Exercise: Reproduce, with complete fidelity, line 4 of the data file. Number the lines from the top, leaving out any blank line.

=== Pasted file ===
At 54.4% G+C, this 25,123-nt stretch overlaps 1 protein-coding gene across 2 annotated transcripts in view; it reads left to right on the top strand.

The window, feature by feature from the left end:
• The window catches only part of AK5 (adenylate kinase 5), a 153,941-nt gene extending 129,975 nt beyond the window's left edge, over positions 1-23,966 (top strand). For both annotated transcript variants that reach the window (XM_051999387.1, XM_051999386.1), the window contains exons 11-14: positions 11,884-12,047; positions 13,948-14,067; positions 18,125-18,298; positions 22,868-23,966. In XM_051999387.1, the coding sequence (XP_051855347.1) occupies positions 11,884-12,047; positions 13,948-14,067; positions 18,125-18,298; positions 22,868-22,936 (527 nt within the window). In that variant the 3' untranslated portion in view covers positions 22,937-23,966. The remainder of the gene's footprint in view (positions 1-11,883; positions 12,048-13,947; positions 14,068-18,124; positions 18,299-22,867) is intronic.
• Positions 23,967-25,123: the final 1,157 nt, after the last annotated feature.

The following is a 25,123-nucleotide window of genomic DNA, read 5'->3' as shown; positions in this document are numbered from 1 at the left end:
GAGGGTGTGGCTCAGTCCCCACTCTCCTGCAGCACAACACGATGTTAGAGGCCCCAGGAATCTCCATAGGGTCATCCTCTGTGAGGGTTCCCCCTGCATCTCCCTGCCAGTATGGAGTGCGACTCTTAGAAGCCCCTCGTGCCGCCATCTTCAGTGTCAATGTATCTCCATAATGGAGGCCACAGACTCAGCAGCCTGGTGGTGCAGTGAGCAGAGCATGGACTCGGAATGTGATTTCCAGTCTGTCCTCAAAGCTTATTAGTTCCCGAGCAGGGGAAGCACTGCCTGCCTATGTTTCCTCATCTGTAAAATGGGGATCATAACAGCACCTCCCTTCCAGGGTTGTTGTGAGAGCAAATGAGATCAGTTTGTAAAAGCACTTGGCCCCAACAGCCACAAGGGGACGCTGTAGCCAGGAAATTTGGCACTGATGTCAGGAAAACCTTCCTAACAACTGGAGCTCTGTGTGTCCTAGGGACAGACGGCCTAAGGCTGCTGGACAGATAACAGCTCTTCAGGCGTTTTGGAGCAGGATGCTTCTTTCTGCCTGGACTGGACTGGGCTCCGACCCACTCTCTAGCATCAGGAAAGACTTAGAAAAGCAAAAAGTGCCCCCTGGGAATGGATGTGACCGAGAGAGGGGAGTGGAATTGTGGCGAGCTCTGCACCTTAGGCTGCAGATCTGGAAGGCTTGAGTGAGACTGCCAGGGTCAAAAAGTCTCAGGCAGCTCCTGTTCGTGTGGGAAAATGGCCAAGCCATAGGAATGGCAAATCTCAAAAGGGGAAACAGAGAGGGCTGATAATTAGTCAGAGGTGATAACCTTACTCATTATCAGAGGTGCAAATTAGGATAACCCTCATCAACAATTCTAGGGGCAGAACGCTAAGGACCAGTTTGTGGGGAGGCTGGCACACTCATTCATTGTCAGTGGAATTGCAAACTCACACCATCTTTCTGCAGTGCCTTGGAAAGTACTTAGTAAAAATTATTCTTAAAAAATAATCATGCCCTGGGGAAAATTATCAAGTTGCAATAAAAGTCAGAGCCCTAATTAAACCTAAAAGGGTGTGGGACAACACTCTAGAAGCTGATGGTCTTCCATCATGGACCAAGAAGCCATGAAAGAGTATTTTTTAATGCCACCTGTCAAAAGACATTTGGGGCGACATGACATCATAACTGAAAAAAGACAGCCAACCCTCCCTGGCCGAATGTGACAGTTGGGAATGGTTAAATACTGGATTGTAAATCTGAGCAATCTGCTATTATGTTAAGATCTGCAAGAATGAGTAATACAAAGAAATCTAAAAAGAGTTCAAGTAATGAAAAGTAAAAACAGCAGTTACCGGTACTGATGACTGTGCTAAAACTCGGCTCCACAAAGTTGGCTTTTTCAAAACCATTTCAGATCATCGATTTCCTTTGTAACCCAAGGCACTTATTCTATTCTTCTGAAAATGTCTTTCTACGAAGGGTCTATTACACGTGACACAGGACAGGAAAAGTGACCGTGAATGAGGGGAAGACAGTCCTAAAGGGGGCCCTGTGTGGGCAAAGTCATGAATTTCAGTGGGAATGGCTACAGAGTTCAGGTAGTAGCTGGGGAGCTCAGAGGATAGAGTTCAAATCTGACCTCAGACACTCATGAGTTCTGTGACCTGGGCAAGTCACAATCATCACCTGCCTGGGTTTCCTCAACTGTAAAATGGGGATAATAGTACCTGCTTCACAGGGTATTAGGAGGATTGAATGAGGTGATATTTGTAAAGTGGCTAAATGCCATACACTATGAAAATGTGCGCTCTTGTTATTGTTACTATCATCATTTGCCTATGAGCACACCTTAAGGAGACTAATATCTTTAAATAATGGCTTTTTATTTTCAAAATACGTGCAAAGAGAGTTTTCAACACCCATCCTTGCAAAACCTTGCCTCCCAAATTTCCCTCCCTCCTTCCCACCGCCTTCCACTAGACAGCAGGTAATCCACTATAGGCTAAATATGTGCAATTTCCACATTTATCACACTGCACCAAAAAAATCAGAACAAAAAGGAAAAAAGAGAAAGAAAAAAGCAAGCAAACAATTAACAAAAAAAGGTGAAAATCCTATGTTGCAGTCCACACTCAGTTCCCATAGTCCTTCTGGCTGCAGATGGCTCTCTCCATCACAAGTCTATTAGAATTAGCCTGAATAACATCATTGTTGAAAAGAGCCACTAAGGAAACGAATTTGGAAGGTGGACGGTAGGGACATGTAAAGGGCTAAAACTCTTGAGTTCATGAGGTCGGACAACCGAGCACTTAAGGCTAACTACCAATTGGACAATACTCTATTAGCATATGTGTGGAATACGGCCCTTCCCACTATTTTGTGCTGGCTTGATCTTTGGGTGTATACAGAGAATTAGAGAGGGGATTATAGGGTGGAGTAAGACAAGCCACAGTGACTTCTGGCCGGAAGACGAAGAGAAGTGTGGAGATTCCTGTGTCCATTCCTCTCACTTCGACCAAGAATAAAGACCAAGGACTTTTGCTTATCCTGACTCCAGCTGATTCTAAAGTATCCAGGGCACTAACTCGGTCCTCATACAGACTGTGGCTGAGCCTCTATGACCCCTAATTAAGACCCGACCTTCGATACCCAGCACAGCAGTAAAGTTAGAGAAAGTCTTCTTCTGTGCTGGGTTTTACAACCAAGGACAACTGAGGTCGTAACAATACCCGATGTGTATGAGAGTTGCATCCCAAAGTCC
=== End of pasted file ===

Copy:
• Positions 23,967-25,123: the final 1,157 nt, after the last annotated feature.